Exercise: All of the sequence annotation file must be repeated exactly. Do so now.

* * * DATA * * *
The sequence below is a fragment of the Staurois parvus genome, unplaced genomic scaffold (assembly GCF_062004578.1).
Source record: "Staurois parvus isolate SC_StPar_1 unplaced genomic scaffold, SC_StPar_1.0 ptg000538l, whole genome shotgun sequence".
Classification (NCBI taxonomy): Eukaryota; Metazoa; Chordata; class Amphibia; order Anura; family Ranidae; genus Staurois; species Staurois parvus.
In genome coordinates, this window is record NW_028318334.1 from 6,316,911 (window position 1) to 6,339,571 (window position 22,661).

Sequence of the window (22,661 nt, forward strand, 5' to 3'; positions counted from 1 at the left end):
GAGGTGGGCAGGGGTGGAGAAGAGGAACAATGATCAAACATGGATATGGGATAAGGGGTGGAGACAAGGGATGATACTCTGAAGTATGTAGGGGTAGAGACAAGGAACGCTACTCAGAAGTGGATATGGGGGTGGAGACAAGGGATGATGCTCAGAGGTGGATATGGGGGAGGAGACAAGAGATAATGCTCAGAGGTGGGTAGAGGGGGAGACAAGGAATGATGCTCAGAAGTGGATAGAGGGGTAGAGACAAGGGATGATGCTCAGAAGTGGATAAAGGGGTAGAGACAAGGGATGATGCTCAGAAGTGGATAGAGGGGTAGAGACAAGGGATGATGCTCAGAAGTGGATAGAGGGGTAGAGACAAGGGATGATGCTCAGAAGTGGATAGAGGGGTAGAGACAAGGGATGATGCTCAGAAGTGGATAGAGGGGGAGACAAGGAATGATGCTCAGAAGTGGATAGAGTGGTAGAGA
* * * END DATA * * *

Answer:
The sequence below is a fragment of the Staurois parvus genome, unplaced genomic scaffold (assembly GCF_062004578.1).
Source record: "Staurois parvus isolate SC_StPar_1 unplaced genomic scaffold, SC_StPar_1.0 ptg000538l, whole genome shotgun sequence".
Classification (NCBI taxonomy): Eukaryota; Metazoa; Chordata; class Amphibia; order Anura; family Ranidae; genus Staurois; species Staurois parvus.
In genome coordinates, this window is record NW_028318334.1 from 6,316,911 (window position 1) to 6,339,571 (window position 22,661).

Sequence of the window (22,661 nt, forward strand, 5' to 3'; positions counted from 1 at the left end):
GAGGTGGGCAGGGGTGGAGAAGAGGAACAATGATCAAACATGGATATGGGATAAGGGGTGGAGACAAGGGATGATACTCTGAAGTATGTAGGGGTAGAGACAAGGAACGCTACTCAGAAGTGGATATGGGGGTGGAGACAAGGGATGATGCTCAGAGGTGGATATGGGGGAGGAGACAAGAGATAATGCTCAGAGGTGGGTAGAGGGGGAGACAAGGAATGATGCTCAGAAGTGGATAGAGGGGTAGAGACAAGGGATGATGCTCAGAAGTGGATAAAGGGGTAGAGACAAGGGATGATGCTCAGAAGTGGATAGAGGGGTAGAGACAAGGGATGATGCTCAGAAGTGGATAGAGGGGTAGAGACAAGGGATGATGCTCAGAAGTGGATAGAGGGGTAGAGACAAGGGATGATGCTCAGAAGTGGATAGAGGGGGAGACAAGGAATGATGCTCAGAAGTGGATAGAGTGGTAGAGA